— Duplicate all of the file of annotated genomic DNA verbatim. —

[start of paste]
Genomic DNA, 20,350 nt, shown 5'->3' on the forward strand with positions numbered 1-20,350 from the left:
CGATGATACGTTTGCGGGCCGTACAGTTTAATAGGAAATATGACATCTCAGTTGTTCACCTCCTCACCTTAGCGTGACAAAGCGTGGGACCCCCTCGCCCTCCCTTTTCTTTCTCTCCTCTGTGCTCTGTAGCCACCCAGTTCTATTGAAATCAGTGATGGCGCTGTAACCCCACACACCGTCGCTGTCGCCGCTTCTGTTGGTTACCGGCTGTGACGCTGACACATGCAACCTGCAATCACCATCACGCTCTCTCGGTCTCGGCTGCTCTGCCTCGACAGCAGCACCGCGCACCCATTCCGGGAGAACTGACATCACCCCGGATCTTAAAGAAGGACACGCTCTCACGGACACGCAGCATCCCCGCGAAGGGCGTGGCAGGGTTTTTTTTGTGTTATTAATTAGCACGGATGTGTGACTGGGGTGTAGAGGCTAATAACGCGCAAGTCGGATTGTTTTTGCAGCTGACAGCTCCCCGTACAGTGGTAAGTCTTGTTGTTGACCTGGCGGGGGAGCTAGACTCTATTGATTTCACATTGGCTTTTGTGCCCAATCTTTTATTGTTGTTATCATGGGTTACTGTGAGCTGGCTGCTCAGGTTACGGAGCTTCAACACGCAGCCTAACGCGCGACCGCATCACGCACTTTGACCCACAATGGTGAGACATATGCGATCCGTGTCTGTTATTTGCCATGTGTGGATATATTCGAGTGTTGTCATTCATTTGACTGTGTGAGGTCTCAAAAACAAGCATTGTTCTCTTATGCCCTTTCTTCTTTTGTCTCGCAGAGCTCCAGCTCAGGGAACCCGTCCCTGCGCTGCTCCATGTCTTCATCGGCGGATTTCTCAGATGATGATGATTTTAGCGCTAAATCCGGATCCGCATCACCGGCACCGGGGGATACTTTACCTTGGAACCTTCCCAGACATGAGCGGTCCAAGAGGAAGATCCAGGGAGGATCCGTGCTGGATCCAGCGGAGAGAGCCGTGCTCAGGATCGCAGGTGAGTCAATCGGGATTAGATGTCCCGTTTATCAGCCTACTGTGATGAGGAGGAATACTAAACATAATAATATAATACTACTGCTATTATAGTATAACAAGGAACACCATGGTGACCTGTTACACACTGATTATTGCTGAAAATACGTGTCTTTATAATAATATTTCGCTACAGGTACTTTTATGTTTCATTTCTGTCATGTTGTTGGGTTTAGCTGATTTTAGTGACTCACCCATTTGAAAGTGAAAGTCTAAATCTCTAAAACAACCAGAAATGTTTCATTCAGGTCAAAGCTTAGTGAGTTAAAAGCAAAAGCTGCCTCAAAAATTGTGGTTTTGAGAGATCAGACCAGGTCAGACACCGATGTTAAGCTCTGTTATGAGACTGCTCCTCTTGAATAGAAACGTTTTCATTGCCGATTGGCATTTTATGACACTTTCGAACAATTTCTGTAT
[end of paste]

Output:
Genomic DNA, 20,350 nt, shown 5'->3' on the forward strand with positions numbered 1-20,350 from the left:
CGATGATACGTTTGCGGGCCGTACAGTTTAATAGGAAATATGACATCTCAGTTGTTCACCTCCTCACCTTAGCGTGACAAAGCGTGGGACCCCCTCGCCCTCCCTTTTCTTTCTCTCCTCTGTGCTCTGTAGCCACCCAGTTCTATTGAAATCAGTGATGGCGCTGTAACCCCACACACCGTCGCTGTCGCCGCTTCTGTTGGTTACCGGCTGTGACGCTGACACATGCAACCTGCAATCACCATCACGCTCTCTCGGTCTCGGCTGCTCTGCCTCGACAGCAGCACCGCGCACCCATTCCGGGAGAACTGACATCACCCCGGATCTTAAAGAAGGACACGCTCTCACGGACACGCAGCATCCCCGCGAAGGGCGTGGCAGGGTTTTTTTTGTGTTATTAATTAGCACGGATGTGTGACTGGGGTGTAGAGGCTAATAACGCGCAAGTCGGATTGTTTTTGCAGCTGACAGCTCCCCGTACAGTGGTAAGTCTTGTTGTTGACCTGGCGGGGGAGCTAGACTCTATTGATTTCACATTGGCTTTTGTGCCCAATCTTTTATTGTTGTTATCATGGGTTACTGTGAGCTGGCTGCTCAGGTTACGGAGCTTCAACACGCAGCCTAACGCGCGACCGCATCACGCACTTTGACCCACAATGGTGAGACATATGCGATCCGTGTCTGTTATTTGCCATGTGTGGATATATTCGAGTGTTGTCATTCATTTGACTGTGTGAGGTCTCAAAAACAAGCATTGTTCTCTTATGCCCTTTCTTCTTTTGTCTCGCAGAGCTCCAGCTCAGGGAACCCGTCCCTGCGCTGCTCCATGTCTTCATCGGCGGATTTCTCAGATGATGATGATTTTAGCGCTAAATCCGGATCCGCATCACCGGCACCGGGGGATACTTTACCTTGGAACCTTCCCAGACATGAGCGGTCCAAGAGGAAGATCCAGGGAGGATCCGTGCTGGATCCAGCGGAGAGAGCCGTGCTCAGGATCGCAGGTGAGTCAATCGGGATTAGATGTCCCGTTTATCAGCCTACTGTGATGAGGAGGAATACTAAACATAATAATATAATACTACTGCTATTATAGTATAACAAGGAACACCATGGTGACCTGTTACACACTGATTATTGCTGAAAATACGTGTCTTTATAATAATATTTCGCTACAGGTACTTTTATGTTTCATTTCTGTCATGTTGTTGGGTTTAGCTGATTTTAGTGACTCACCCATTTGAAAGTGAAAGTCTAAATCTCTAAAACAACCAGAAATGTTTCATTCAGGTCAAAGCTTAGTGAGTTAAAAGCAAAAGCTGCCTCAAAAATTGTGGTTTTGAGAGATCAGACCAGGTCAGACACCGATGTTAAGCTCTGTTATGAGACTGCTCCTCTTGAATAGAAACGTTTTCATTGCCGATTGGCATTTTATGACACTTTCGAACAATTTCTGTAT